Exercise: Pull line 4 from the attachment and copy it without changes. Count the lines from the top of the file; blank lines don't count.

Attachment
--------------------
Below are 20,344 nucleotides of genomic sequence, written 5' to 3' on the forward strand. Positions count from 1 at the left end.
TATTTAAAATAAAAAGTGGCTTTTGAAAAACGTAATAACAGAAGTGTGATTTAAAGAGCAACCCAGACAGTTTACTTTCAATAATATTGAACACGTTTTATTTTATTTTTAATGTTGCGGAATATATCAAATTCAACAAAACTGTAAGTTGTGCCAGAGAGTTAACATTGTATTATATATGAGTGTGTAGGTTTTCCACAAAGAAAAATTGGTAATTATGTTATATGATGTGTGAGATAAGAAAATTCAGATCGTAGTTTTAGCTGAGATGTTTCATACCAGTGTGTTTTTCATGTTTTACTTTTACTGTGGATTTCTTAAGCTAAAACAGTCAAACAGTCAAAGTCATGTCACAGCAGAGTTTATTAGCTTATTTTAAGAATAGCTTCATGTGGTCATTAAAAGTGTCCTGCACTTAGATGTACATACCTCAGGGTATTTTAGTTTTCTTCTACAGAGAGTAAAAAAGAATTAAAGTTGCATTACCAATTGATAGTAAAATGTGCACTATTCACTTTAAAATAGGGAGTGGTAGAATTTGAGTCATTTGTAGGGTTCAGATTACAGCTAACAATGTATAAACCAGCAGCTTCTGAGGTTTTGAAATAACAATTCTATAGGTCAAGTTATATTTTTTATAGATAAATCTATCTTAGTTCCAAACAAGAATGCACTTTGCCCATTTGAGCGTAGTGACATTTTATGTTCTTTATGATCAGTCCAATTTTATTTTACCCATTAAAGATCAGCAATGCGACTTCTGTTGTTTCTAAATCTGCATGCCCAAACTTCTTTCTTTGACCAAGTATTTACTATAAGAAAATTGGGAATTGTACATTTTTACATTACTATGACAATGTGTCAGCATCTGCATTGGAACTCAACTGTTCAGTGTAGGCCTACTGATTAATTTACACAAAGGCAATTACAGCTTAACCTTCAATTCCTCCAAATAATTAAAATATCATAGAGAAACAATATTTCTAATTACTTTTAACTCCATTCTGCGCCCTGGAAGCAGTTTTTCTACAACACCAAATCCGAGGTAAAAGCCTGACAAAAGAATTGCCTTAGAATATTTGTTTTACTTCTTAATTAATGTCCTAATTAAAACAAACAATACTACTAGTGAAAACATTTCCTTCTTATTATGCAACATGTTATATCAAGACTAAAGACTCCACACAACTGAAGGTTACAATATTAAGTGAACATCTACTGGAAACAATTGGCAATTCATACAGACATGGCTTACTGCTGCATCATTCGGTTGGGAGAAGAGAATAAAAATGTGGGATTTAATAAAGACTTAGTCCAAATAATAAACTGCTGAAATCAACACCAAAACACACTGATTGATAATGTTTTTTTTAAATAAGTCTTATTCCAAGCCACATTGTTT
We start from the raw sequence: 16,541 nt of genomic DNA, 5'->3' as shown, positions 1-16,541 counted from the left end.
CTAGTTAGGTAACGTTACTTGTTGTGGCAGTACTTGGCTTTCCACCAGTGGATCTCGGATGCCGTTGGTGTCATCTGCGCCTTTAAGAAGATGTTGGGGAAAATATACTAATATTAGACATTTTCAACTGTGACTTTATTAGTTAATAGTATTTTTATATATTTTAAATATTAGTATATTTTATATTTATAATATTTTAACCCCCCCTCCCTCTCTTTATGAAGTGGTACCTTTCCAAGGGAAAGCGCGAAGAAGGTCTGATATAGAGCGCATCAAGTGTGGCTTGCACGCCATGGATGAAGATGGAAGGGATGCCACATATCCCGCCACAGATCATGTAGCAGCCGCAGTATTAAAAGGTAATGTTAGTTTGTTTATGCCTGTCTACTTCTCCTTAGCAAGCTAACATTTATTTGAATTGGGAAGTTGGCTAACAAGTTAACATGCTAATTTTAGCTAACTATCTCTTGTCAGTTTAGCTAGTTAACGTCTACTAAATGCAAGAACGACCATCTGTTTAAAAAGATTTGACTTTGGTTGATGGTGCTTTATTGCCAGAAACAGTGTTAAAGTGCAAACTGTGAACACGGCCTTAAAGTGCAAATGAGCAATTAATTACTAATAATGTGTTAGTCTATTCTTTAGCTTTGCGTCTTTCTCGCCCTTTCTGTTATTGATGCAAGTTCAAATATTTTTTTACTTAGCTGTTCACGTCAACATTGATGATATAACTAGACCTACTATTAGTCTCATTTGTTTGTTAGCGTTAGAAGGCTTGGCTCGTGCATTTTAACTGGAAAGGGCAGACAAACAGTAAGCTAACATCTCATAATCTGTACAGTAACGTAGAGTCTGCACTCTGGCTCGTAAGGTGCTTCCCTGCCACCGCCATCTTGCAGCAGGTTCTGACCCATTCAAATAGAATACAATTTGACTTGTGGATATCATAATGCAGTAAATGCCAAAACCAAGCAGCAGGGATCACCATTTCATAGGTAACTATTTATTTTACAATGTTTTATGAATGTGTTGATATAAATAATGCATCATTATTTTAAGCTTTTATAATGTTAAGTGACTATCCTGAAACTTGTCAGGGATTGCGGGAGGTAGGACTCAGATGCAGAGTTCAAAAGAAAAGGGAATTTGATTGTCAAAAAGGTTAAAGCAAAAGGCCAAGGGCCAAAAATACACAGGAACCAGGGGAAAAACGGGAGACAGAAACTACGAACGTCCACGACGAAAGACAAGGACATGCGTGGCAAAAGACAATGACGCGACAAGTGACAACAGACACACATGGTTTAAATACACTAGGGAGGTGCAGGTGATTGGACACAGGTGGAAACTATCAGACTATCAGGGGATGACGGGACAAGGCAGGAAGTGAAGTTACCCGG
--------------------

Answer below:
CTAGTTAGGTAACGTTACTTGTTGTGGCAGTACTTGGCTTTCCACCAGTGGATCTCGGATGCCGTTGGTGTCATCTGCGCCTTTAAGAAGATGTTGGGGAAAATATACTAATATTAGACATTTTCAACTGTGACTTTATTAGTTAATAGTATTTTTATATATTTTAAATATTAGTATATTTTATATTTATAATATTTTAACCCCCCCTCCCTCTCTTTATGAAGTGGTACCTTTCCAAGGGAAAGCGCGAAGAAGGTCTGATATAGAGCGCATCAAGTGTGGCTTGCACGCCATGGATGAAGATGGAAGGGATGCCACATATCCCGCCACAGATCATGTAGCAGCCGCAGTATTAAAAGGTAATGTTAGTTTGTTTATGCCTGTCTACTTCTCCTTAGCAAGCTAACATTTATTTGAATTGGGAAGTTGGCTAACAAGTTAACATGCTAATTTTAGCTAACTATCTCTTGTCAGTTTAGCTAGTTAACGTCTACTAAATGCAAGAACGACCATCTGTTTAAAAAGATTTGACTTTGGTTGATGGTGCTTTATTGCCAGAAACAGTGTTAAAGTGCAAACTGTGAACACGGCCTTAAAGTGCAAATGAGCAATTAATTACTAATAATGTGTTAGTCTATTCTTTAGCTTTGCGTCTTTCTCGCCCTTTCTGTTATTGATGCAAGTTCAAATATTTTTTTACTTAGCTGTTCACGTCAACATTGATGATATAACTAGACCTACTATTAGTCTCATTTGTTTGTTAGCGTTAGAAGGCTTGGCTCGTGCATTTTAACTGGAAAGGGCAGACAAACAGTAAGCTAACATCTCATAATCTGTACAGTAACGTAGAGTCTGCACTCTGGCTCGTAAGGTGCTTCCCTGCCACCGCCATCTTGCAGCAGGTTCTGACCCATTCAAATAGAATACAATTTGACTTGTGGATATCATAATGCAGTAAATGCCAAAACCAAGCAGCAGGGATCACCATTTCATAGGTAACTATTTATTTTACAATGTTTTATGAATGTGTTGATATAAATAATGCATCATTATTTTAAGCTTTTATAATGTTAAGTGACTATCCTGAAACTTGTCAGGGATTGCGGGAGGTAGGACTCAGATGCAGAGTTCAAAAGAAAAGGGAATTTGATTGTCAAAAAGGTTAAAGCAAAAGGCCAAGGGCCAAAAATACACAGGAACCAGGGGAAAAACGGGAGACAGAAACTACGAACGTCCACGACGAAAGACAAGGACATGCGTGGCAAAAGACAATGACGCGACAAGTGACAACAGACACACATGGTTTAAATACACTAGGGAGGTGCAGGTGATTGGACACAGGTGGAAACTATCAGACTATCAGGGGATGACGGGACAAGGCAGGAAGTGAAGTTACCCGG